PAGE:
The 2004 Hunting Act

I am incredibly proud of the previous Labour Government’s strong record on animal welfare and am proud to have voted for the Hunting Act in 2004 that sought to end the needless cruelty to wild animals. This is an issue that is close to my heart and I want to be clear that I am fervently against any backdoor attempt to water down this extremely effective, and popular legislation.

 

We have a moral duty to treat the animals we share our planet with in a humane and compassionate way. The unnecessary and prolonged suffering of defenceless animals has no place in a civilised society and the vast majority of the British public agree with this sentiment. Indeed, a recent poll illustrated that 80% of the public support Labour’s ban on hunting.

 

The commitment to give Parliament the opportunity to repeal the Hunting Act in the Conservative Party’s election manifesto demonstrates the extent to which their party is disconnected from the concerns of the British public. The vote to amend the Hunting Act is a distraction from the real issues affecting rural communities – the lack of affordable housing, poor productivity in our economy and public services being dismantled by this Conservative Government.

 

Currently, there is an exemption to the Hunting Act which allows farmers to use two dogs to flush out a fox before it is shot. The Government proposes amending the Act to remove the limit of two dogs to flush out and stalk wild animals. This is arguably where the worst cruelty occurs in hunting, not only to wild mammals pursued underground with limited opportunity to escape, but also to the dogs sent below ground to find these animals.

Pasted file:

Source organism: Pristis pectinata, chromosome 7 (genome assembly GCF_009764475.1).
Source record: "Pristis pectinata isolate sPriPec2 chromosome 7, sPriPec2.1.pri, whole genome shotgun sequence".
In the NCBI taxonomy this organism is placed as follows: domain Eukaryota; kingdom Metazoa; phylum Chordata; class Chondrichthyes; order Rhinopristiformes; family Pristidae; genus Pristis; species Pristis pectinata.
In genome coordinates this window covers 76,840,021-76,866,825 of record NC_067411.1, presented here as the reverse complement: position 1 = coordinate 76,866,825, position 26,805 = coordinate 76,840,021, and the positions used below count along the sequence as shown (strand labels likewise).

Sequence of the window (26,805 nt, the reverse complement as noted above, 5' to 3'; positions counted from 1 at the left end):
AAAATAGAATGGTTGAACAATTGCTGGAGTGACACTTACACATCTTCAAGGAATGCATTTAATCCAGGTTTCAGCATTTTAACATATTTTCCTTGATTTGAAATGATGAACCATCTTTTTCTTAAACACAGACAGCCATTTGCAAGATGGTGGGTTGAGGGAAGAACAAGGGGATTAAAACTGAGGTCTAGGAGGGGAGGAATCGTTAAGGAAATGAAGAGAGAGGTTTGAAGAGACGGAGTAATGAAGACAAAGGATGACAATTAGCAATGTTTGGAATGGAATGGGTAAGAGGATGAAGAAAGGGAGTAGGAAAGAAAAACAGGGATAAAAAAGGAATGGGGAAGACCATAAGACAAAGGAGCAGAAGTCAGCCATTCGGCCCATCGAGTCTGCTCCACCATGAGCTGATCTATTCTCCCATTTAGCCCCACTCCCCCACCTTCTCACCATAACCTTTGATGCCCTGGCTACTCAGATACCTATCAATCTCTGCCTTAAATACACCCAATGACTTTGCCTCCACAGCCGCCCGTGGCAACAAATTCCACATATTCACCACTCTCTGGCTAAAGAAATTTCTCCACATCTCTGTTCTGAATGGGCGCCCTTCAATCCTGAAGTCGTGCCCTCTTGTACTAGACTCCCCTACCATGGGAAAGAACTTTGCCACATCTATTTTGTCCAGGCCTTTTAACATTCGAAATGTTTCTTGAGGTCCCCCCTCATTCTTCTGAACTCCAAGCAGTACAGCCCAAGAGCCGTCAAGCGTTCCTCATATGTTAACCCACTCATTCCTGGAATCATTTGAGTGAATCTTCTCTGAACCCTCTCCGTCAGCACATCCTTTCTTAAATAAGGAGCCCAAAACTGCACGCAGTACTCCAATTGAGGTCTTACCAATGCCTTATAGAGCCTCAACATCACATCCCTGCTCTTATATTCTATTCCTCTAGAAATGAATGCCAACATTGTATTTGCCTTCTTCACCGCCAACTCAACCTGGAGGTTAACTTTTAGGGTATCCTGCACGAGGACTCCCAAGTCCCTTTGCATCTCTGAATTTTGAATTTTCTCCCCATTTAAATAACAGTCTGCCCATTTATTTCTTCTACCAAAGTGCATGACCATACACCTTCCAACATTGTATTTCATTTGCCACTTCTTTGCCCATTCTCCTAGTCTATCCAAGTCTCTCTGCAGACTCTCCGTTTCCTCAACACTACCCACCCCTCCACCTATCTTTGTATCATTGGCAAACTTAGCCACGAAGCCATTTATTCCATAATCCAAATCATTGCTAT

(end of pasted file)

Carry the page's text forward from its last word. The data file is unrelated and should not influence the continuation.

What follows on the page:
Rather than removing the current safeguards in place for the protection of wild mammals, we should be strengthening the current legislation to stop the exploitation of provisions within the Hunting Act and prohibit the use of dogs below ground.

 

The Hunting Act is the most successful piece of animal welfare legislation. Recent Government figures reveal that a total of 590 prosecutions were made under the Act, with a success rate of 64%. In comparison, the Scottish fox hunting legislation has had 210 prosecutions in 13 years with a success rate of only 35%. The Government’s changes to the Hunting Act are not a ‘small number of technical amendments’- instead it is a deliberate attempt to make prosecutions impossible under the amendments, rendering the Act meaningless.

 

The planned vote on amending the Hunting Act has been postponed, with the Government fearing that they no longer have the support needed to win the vote. It is likely that the Government will now seek to reduce the voting rights of Scottish and Welsh MPs beforehand, in an attempt to circumvent the will of the British public. We must continue to put pressure on this Government to drop their controversial plans and accept the views of the whole House.

 

After the Government announcement that they had postponed the vote, I asked on the floor of the House of Commons: “Will the Leader of the House enable a situation where Welsh MPs can vote on behalf of Welsh foxes in order that English foxes, like English badgers, can escape over the border avoiding the sadistic slaughter that he is advocating in the name of sport.” I will fight any Government proposal to weaken the Hunting Act.


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